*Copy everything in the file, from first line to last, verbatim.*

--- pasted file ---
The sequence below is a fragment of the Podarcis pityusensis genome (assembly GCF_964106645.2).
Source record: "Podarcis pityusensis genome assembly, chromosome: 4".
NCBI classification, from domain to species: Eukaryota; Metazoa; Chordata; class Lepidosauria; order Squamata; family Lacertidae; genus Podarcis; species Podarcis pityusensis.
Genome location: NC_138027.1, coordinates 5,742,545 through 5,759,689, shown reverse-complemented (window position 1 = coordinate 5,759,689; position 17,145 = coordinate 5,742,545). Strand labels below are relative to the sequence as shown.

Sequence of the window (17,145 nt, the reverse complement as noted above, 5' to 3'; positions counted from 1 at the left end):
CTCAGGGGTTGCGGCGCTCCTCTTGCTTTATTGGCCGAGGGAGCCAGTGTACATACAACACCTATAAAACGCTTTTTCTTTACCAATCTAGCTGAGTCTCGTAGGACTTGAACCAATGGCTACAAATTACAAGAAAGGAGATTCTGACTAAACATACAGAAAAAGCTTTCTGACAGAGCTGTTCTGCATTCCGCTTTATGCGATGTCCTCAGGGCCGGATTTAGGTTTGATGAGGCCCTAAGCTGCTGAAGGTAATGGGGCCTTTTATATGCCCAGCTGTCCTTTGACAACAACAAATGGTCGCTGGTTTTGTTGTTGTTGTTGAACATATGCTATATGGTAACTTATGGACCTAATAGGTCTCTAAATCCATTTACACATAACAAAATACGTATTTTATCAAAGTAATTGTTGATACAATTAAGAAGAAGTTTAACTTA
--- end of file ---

The sequence below is a fragment of the Podarcis pityusensis genome (assembly GCF_964106645.2).
Source record: "Podarcis pityusensis genome assembly, chromosome: 4".
NCBI classification, from domain to species: Eukaryota; Metazoa; Chordata; class Lepidosauria; order Squamata; family Lacertidae; genus Podarcis; species Podarcis pityusensis.
Genome location: NC_138027.1, coordinates 5,742,545 through 5,759,689, shown reverse-complemented (window position 1 = coordinate 5,759,689; position 17,145 = coordinate 5,742,545). Strand labels below are relative to the sequence as shown.

Sequence of the window (17,145 nt, the reverse complement as noted above, 5' to 3'; positions counted from 1 at the left end):
CTCAGGGGTTGCGGCGCTCCTCTTGCTTTATTGGCCGAGGGAGCCAGTGTACATACAACACCTATAAAACGCTTTTTCTTTACCAATCTAGCTGAGTCTCGTAGGACTTGAACCAATGGCTACAAATTACAAGAAAGGAGATTCTGACTAAACATACAGAAAAAGCTTTCTGACAGAGCTGTTCTGCATTCCGCTTTATGCGATGTCCTCAGGGCCGGATTTAGGTTTGATGAGGCCCTAAGCTGCTGAAGGTAATGGGGCCTTTTATATGCCCAGCTGTCCTTTGACAACAACAAATGGTCGCTGGTTTTGTTGTTGTTGTTGAACATATGCTATATGGTAACTTATGGACCTAATAGGTCTCTAAATCCATTTACACATAACAAAATACGTATTTTATCAAAGTAATTGTTGATACAATTAAGAAGAAGTTTAACTTA